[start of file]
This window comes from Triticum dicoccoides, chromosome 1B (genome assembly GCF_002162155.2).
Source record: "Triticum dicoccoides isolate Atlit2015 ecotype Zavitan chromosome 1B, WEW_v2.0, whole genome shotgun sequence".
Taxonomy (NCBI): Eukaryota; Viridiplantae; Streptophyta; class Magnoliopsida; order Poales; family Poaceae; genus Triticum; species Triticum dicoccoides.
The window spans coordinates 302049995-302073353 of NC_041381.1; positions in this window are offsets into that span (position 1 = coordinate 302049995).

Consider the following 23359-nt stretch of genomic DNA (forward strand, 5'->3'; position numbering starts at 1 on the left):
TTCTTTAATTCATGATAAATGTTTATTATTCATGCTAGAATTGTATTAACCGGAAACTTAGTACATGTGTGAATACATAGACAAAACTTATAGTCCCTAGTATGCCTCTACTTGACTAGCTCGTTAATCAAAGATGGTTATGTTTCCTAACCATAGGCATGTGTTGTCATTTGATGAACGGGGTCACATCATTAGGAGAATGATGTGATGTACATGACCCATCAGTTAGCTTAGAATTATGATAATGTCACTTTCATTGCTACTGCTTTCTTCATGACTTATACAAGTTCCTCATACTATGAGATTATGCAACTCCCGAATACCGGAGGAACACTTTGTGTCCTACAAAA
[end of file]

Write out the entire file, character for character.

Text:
This window comes from Triticum dicoccoides, chromosome 1B (genome assembly GCF_002162155.2).
Source record: "Triticum dicoccoides isolate Atlit2015 ecotype Zavitan chromosome 1B, WEW_v2.0, whole genome shotgun sequence".
Taxonomy (NCBI): Eukaryota; Viridiplantae; Streptophyta; class Magnoliopsida; order Poales; family Poaceae; genus Triticum; species Triticum dicoccoides.
The window spans coordinates 302049995-302073353 of NC_041381.1; positions in this window are offsets into that span (position 1 = coordinate 302049995).

Consider the following 23359-nt stretch of genomic DNA (forward strand, 5'->3'; position numbering starts at 1 on the left):
TTCTTTAATTCATGATAAATGTTTATTATTCATGCTAGAATTGTATTAACCGGAAACTTAGTACATGTGTGAATACATAGACAAAACTTATAGTCCCTAGTATGCCTCTACTTGACTAGCTCGTTAATCAAAGATGGTTATGTTTCCTAACCATAGGCATGTGTTGTCATTTGATGAACGGGGTCACATCATTAGGAGAATGATGTGATGTACATGACCCATCAGTTAGCTTAGAATTATGATAATGTCACTTTCATTGCTACTGCTTTCTTCATGACTTATACAAGTTCCTCATACTATGAGATTATGCAACTCCCGAATACCGGAGGAACACTTTGTGTCCTACAAAA